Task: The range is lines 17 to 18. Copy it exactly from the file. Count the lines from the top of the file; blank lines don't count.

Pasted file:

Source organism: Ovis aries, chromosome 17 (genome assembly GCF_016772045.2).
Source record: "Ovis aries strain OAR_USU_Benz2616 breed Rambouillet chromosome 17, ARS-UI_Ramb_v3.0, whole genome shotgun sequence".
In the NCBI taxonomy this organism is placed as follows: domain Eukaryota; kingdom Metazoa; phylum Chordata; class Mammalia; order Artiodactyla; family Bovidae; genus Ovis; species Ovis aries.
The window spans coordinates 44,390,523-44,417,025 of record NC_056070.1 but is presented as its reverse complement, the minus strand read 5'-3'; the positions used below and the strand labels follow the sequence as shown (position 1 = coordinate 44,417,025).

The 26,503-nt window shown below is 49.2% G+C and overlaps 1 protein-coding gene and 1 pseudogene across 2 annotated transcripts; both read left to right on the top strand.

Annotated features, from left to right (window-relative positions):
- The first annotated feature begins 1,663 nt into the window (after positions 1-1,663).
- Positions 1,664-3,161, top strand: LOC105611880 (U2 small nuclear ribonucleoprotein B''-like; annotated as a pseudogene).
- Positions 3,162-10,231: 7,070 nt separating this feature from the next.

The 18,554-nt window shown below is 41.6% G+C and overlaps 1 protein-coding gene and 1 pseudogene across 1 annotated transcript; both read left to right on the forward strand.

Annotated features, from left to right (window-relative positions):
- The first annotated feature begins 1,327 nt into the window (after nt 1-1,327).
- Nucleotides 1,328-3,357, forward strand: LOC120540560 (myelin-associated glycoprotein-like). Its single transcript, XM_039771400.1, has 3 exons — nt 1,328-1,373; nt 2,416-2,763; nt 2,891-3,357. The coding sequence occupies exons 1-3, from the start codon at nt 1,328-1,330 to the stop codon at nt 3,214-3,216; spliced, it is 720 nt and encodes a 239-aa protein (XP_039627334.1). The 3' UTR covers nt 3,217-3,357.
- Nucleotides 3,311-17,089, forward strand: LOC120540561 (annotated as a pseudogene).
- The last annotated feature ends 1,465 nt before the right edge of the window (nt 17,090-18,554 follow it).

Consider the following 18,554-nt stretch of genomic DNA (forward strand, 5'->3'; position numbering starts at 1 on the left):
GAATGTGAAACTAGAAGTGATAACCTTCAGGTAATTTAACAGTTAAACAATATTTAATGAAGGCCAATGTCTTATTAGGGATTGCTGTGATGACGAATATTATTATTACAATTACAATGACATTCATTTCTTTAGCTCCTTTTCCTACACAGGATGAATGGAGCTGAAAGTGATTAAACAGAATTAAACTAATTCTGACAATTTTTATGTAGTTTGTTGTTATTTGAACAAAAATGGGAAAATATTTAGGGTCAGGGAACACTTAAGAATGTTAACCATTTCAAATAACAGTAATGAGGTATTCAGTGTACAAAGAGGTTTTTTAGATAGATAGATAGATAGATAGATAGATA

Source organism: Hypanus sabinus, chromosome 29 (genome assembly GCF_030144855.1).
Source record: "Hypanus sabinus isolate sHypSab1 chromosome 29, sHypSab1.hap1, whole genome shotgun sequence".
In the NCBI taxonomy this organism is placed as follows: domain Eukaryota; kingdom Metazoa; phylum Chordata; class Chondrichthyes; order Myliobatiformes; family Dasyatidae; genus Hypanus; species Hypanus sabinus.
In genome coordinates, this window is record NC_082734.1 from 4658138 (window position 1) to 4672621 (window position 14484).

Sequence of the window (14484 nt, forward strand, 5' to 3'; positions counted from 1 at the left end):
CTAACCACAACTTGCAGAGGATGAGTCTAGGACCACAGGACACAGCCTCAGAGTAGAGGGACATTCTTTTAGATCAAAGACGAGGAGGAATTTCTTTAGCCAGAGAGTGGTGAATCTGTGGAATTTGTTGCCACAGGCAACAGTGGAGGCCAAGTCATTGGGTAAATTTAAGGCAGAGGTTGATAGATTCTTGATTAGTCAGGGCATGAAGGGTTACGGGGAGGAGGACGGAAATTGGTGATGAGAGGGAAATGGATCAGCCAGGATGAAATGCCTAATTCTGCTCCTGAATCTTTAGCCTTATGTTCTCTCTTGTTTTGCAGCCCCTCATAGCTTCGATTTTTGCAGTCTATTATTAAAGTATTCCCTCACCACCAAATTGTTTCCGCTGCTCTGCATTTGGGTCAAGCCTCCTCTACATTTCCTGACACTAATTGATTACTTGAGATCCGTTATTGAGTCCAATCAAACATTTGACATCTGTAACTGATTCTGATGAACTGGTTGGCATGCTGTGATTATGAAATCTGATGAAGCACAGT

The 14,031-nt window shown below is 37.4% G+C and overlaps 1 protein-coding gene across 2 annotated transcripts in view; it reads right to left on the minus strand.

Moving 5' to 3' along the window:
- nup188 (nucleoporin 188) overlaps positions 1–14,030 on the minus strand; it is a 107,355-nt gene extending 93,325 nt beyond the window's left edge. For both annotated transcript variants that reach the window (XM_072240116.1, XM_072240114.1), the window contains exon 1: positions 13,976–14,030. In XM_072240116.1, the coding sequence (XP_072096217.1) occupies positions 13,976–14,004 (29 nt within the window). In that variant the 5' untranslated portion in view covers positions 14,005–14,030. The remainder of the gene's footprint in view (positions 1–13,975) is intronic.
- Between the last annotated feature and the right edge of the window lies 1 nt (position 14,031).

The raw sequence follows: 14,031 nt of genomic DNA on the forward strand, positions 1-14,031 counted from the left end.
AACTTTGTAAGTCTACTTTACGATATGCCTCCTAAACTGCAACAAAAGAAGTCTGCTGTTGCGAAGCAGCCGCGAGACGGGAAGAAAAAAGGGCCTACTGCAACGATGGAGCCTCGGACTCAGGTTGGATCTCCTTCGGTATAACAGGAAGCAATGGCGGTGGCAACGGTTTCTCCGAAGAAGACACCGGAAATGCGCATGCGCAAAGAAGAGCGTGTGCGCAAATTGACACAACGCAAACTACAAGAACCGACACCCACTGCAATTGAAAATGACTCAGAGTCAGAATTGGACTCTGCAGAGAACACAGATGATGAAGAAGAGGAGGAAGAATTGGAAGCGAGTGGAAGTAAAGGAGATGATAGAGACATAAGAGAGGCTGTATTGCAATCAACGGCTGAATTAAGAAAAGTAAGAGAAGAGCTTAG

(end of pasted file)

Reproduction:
GAATGTGAAACTAGAAGTGATAACCTTCAGGTAATTTAACAGTTAAACAATATTTAATGAAGGCCAATGTCTTATTAGGGATTGCTGTGATGACGAATATTATTATTACAATTACAATGACATTCATTTCTTTAGCTCCTTTTCCTACACAGGATGAATGGAGCTGAAAGTGATTAAACAGAATTAAACTAATTCTGACAATTTTTATGTAGTTTGTTGTTATTTGAACAAAAATGGGAAAATATTTAGGGTCAGGGAACACTTAAGAATGTTAACCATTTCAAATAACAGTAATGAGGTATTCAGTGTACAAAGAGGTTTTTTAGATAGATAGATAGATAGATAGATAGATA

Source organism: Hypanus sabinus, chromosome 29 (genome assembly GCF_030144855.1).